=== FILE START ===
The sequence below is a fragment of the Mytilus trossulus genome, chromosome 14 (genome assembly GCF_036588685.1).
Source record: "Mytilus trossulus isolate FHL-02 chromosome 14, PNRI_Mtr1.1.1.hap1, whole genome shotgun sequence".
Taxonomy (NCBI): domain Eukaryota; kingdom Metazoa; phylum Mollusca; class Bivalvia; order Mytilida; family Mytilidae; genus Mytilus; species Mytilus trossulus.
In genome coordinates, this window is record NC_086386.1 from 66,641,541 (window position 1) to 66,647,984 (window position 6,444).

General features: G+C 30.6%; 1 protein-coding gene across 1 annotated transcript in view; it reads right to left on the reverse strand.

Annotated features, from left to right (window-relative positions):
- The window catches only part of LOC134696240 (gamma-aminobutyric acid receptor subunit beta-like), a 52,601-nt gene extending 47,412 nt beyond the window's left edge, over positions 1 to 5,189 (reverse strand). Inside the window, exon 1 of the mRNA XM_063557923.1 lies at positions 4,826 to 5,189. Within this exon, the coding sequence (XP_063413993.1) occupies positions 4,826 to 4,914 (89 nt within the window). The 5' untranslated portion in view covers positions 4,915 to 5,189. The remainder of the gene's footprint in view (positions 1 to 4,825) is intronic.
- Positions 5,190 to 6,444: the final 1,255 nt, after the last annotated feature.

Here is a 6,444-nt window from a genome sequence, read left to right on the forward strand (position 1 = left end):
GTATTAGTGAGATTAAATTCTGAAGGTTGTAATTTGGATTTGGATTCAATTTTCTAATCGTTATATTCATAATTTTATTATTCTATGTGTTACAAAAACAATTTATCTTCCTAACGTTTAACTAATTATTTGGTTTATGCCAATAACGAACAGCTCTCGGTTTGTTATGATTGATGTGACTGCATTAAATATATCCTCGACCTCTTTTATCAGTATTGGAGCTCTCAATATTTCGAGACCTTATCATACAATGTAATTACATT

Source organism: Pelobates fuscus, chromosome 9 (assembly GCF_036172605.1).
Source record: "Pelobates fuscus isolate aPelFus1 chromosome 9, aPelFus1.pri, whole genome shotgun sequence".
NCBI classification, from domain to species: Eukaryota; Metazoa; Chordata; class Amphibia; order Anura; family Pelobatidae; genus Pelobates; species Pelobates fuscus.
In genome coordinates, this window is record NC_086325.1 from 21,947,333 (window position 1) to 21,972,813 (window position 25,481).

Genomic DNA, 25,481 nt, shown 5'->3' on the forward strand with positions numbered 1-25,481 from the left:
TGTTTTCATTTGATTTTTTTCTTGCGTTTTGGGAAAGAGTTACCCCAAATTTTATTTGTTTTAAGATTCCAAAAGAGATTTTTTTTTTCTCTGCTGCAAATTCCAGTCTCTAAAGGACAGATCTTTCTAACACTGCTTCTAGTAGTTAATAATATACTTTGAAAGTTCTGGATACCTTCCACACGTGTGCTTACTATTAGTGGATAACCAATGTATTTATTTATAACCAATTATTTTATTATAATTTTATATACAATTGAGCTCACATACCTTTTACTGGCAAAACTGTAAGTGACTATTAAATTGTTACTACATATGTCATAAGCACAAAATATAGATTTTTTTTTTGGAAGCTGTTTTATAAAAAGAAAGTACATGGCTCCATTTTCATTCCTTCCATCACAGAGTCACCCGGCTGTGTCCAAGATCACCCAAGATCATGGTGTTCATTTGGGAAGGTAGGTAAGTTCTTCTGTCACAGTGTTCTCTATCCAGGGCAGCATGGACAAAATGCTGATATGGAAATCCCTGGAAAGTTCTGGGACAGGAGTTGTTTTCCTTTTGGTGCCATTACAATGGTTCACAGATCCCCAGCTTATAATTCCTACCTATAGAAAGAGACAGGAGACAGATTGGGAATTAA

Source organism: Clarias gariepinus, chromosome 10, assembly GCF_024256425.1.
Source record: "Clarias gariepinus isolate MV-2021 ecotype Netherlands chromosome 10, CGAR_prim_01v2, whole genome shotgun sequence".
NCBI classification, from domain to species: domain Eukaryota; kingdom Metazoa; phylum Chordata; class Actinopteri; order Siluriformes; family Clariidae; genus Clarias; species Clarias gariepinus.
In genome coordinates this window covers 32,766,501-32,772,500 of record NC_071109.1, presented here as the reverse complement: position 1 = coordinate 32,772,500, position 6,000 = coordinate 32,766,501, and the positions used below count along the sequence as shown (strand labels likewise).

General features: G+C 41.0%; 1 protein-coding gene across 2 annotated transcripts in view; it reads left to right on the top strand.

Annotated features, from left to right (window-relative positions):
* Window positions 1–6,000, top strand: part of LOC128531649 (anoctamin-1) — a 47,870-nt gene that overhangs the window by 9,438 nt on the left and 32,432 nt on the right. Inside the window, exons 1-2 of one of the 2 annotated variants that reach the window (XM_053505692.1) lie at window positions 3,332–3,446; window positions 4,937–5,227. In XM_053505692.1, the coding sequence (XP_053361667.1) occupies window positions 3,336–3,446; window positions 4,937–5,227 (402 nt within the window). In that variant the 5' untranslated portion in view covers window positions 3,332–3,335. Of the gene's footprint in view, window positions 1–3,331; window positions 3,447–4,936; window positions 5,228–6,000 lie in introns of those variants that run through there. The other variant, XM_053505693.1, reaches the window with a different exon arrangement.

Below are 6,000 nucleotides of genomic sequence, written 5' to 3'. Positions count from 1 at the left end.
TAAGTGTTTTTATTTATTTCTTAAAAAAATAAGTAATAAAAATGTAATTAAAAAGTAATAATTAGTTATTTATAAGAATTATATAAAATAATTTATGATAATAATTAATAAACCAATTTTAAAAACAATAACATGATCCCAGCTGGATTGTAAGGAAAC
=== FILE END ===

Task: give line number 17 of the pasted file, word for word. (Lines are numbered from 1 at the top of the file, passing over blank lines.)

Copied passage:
Source organism: Clarias gariepinus, chromosome 10, assembly GCF_024256425.1.